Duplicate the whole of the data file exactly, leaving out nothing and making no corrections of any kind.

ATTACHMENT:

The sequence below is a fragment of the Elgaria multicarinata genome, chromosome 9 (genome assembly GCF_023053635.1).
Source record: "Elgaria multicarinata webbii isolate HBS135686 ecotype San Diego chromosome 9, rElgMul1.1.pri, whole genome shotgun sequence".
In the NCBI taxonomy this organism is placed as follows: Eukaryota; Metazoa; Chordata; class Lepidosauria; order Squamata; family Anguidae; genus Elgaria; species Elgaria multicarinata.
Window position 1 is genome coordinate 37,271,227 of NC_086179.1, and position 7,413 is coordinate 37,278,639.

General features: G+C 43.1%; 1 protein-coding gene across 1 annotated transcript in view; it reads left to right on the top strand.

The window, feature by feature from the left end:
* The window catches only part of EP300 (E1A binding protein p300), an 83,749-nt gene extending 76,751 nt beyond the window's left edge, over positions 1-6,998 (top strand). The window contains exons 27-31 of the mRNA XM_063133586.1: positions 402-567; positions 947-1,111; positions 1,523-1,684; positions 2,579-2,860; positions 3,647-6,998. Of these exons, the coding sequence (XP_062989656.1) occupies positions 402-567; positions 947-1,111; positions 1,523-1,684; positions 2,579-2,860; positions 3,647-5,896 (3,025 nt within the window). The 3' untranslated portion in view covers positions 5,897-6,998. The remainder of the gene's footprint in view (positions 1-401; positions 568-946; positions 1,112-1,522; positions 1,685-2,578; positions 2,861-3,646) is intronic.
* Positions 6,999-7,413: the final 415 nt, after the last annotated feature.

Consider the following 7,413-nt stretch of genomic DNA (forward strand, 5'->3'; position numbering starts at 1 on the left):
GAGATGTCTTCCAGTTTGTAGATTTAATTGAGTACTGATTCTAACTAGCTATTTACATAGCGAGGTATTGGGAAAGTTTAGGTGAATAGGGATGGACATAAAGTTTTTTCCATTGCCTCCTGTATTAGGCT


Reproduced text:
The sequence below is a fragment of the Elgaria multicarinata genome, chromosome 9 (genome assembly GCF_023053635.1).
Source record: "Elgaria multicarinata webbii isolate HBS135686 ecotype San Diego chromosome 9, rElgMul1.1.pri, whole genome shotgun sequence".
In the NCBI taxonomy this organism is placed as follows: Eukaryota; Metazoa; Chordata; class Lepidosauria; order Squamata; family Anguidae; genus Elgaria; species Elgaria multicarinata.
Window position 1 is genome coordinate 37,271,227 of NC_086179.1, and position 7,413 is coordinate 37,278,639.

General features: G+C 43.1%; 1 protein-coding gene across 1 annotated transcript in view; it reads left to right on the top strand.

The window, feature by feature from the left end:
* The window catches only part of EP300 (E1A binding protein p300), an 83,749-nt gene extending 76,751 nt beyond the window's left edge, over positions 1-6,998 (top strand). The window contains exons 27-31 of the mRNA XM_063133586.1: positions 402-567; positions 947-1,111; positions 1,523-1,684; positions 2,579-2,860; positions 3,647-6,998. Of these exons, the coding sequence (XP_062989656.1) occupies positions 402-567; positions 947-1,111; positions 1,523-1,684; positions 2,579-2,860; positions 3,647-5,896 (3,025 nt within the window). The 3' untranslated portion in view covers positions 5,897-6,998. The remainder of the gene's footprint in view (positions 1-401; positions 568-946; positions 1,112-1,522; positions 1,685-2,578; positions 2,861-3,646) is intronic.
* Positions 6,999-7,413: the final 415 nt, after the last annotated feature.

Consider the following 7,413-nt stretch of genomic DNA (forward strand, 5'->3'; position numbering starts at 1 on the left):
GAGATGTCTTCCAGTTTGTAGATTTAATTGAGTACTGATTCTAACTAGCTATTTACATAGCGAGGTATTGGGAAAGTTTAGGTGAATAGGGATGGACATAAAGTTTTTTCCATTGCCTCCTGTATTAGGCT